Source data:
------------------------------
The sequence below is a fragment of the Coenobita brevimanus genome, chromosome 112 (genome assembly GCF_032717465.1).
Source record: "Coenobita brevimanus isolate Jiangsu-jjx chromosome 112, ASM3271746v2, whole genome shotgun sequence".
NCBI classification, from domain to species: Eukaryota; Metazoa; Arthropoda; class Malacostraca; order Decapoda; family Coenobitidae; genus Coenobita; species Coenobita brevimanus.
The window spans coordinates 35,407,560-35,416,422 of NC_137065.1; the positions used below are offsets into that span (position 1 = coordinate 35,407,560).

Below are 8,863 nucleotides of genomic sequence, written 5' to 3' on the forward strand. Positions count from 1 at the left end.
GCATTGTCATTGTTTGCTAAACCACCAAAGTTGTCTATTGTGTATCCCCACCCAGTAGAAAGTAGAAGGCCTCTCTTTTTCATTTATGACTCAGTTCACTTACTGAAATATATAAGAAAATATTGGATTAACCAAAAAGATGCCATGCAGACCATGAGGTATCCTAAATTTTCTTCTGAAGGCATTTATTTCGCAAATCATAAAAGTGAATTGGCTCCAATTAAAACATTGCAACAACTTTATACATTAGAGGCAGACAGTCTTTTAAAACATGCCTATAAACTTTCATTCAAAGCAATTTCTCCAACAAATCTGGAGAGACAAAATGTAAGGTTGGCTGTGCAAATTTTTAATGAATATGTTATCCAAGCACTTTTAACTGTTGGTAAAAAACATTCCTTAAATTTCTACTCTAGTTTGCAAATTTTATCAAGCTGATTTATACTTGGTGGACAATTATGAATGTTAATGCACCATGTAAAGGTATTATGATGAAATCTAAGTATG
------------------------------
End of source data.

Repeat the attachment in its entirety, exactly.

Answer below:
The sequence below is a fragment of the Coenobita brevimanus genome, chromosome 112 (genome assembly GCF_032717465.1).
Source record: "Coenobita brevimanus isolate Jiangsu-jjx chromosome 112, ASM3271746v2, whole genome shotgun sequence".
NCBI classification, from domain to species: Eukaryota; Metazoa; Arthropoda; class Malacostraca; order Decapoda; family Coenobitidae; genus Coenobita; species Coenobita brevimanus.
The window spans coordinates 35,407,560-35,416,422 of NC_137065.1; the positions used below are offsets into that span (position 1 = coordinate 35,407,560).

Below are 8,863 nucleotides of genomic sequence, written 5' to 3' on the forward strand. Positions count from 1 at the left end.
GCATTGTCATTGTTTGCTAAACCACCAAAGTTGTCTATTGTGTATCCCCACCCAGTAGAAAGTAGAAGGCCTCTCTTTTTCATTTATGACTCAGTTCACTTACTGAAATATATAAGAAAATATTGGATTAACCAAAAAGATGCCATGCAGACCATGAGGTATCCTAAATTTTCTTCTGAAGGCATTTATTTCGCAAATCATAAAAGTGAATTGGCTCCAATTAAAACATTGCAACAACTTTATACATTAGAGGCAGACAGTCTTTTAAAACATGCCTATAAACTTTCATTCAAAGCAATTTCTCCAACAAATCTGGAGAGACAAAATGTAAGGTTGGCTGTGCAAATTTTTAATGAATATGTTATCCAAGCACTTTTAACTGTTGGTAAAAAACATTCCTTAAATTTCTACTCTAGTTTGCAAATTTTATCAAGCTGATTTATACTTGGTGGACAATTATGAATGTTAATGCACCATGTAAAGGTATTATGATGAAATCTAAGTATG